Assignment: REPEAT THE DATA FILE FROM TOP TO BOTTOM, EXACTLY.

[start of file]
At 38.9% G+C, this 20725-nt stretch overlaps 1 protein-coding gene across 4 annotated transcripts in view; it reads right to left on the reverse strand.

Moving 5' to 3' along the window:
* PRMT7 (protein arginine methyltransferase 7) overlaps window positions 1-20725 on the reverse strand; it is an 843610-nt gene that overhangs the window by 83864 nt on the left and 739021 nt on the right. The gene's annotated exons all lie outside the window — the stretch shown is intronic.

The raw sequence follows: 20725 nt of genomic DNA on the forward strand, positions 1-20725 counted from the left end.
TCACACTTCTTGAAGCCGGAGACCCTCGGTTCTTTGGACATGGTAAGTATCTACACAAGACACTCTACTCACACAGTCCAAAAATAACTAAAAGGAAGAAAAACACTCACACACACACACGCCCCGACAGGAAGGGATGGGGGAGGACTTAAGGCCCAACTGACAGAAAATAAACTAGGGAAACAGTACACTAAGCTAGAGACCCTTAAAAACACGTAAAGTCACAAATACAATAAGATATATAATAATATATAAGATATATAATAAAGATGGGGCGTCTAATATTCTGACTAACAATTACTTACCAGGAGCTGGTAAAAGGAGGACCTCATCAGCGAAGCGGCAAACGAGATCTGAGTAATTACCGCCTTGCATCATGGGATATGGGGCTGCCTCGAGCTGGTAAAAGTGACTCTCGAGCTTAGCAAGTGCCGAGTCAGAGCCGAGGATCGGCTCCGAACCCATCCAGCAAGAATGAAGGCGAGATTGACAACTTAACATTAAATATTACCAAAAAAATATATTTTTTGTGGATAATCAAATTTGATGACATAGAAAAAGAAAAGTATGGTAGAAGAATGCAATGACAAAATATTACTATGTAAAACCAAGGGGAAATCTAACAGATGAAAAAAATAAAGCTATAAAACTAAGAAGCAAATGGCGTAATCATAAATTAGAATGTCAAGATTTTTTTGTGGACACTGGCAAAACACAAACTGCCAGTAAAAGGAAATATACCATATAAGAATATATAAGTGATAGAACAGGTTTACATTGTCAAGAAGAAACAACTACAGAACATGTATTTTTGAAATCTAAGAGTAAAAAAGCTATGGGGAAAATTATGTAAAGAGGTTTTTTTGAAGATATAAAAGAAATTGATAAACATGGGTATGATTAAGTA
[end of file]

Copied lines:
At 38.9% G+C, this 20725-nt stretch overlaps 1 protein-coding gene across 4 annotated transcripts in view; it reads right to left on the reverse strand.

Moving 5' to 3' along the window:
* PRMT7 (protein arginine methyltransferase 7) overlaps window positions 1-20725 on the reverse strand; it is an 843610-nt gene that overhangs the window by 83864 nt on the left and 739021 nt on the right. The gene's annotated exons all lie outside the window — the stretch shown is intronic.

The raw sequence follows: 20725 nt of genomic DNA on the forward strand, positions 1-20725 counted from the left end.
TCACACTTCTTGAAGCCGGAGACCCTCGGTTCTTTGGACATGGTAAGTATCTACACAAGACACTCTACTCACACAGTCCAAAAATAACTAAAAGGAAGAAAAACACTCACACACACACACGCCCCGACAGGAAGGGATGGGGGAGGACTTAAGGCCCAACTGACAGAAAATAAACTAGGGAAACAGTACACTAAGCTAGAGACCCTTAAAAACACGTAAAGTCACAAATACAATAAGATATATAATAATATATAAGATATATAATAAAGATGGGGCGTCTAATATTCTGACTAACAATTACTTACCAGGAGCTGGTAAAAGGAGGACCTCATCAGCGAAGCGGCAAACGAGATCTGAGTAATTACCGCCTTGCATCATGGGATATGGGGCTGCCTCGAGCTGGTAAAAGTGACTCTCGAGCTTAGCAAGTGCCGAGTCAGAGCCGAGGATCGGCTCCGAACCCATCCAGCAAGAATGAAGGCGAGATTGACAACTTAACATTAAATATTACCAAAAAAATATATTTTTTGTGGATAATCAAATTTGATGACATAGAAAAAGAAAAGTATGGTAGAAGAATGCAATGACAAAATATTACTATGTAAAACCAAGGGGAAATCTAACAGATGAAAAAAATAAAGCTATAAAACTAAGAAGCAAATGGCGTAATCATAAATTAGAATGTCAAGATTTTTTTGTGGACACTGGCAAAACACAAACTGCCAGTAAAAGGAAATATACCATATAAGAATATATAAGTGATAGAACAGGTTTACATTGTCAAGAAGAAACAACTACAGAACATGTATTTTTGAAATCTAAGAGTAAAAAAGCTATGGGGAAAATTATGTAAAGAGGTTTTTTTGAAGATATAAAAGAAATTGATAAACATGGGTATGATTAAGTA